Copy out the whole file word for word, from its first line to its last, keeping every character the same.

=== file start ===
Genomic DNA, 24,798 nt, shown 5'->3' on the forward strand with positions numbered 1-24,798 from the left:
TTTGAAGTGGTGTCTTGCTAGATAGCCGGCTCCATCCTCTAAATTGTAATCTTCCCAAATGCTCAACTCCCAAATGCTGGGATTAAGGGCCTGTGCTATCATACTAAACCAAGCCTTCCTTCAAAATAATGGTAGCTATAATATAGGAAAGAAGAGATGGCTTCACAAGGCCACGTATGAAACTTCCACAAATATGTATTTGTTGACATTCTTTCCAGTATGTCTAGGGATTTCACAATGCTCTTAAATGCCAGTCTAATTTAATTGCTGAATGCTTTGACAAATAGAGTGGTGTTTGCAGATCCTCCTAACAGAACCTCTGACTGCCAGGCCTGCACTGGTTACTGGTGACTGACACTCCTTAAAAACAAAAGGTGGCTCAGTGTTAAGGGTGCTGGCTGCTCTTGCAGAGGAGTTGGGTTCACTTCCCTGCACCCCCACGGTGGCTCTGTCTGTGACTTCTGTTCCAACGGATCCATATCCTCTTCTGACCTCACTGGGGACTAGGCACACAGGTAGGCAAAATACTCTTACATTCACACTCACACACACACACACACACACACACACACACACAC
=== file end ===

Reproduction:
Genomic DNA, 24,798 nt, shown 5'->3' on the forward strand with positions numbered 1-24,798 from the left:
TTTGAAGTGGTGTCTTGCTAGATAGCCGGCTCCATCCTCTAAATTGTAATCTTCCCAAATGCTCAACTCCCAAATGCTGGGATTAAGGGCCTGTGCTATCATACTAAACCAAGCCTTCCTTCAAAATAATGGTAGCTATAATATAGGAAAGAAGAGATGGCTTCACAAGGCCACGTATGAAACTTCCACAAATATGTATTTGTTGACATTCTTTCCAGTATGTCTAGGGATTTCACAATGCTCTTAAATGCCAGTCTAATTTAATTGCTGAATGCTTTGACAAATAGAGTGGTGTTTGCAGATCCTCCTAACAGAACCTCTGACTGCCAGGCCTGCACTGGTTACTGGTGACTGACACTCCTTAAAAACAAAAGGTGGCTCAGTGTTAAGGGTGCTGGCTGCTCTTGCAGAGGAGTTGGGTTCACTTCCCTGCACCCCCACGGTGGCTCTGTCTGTGACTTCTGTTCCAACGGATCCATATCCTCTTCTGACCTCACTGGGGACTAGGCACACAGGTAGGCAAAATACTCTTACATTCACACTCACACACACACACACACACACACACACACACACAC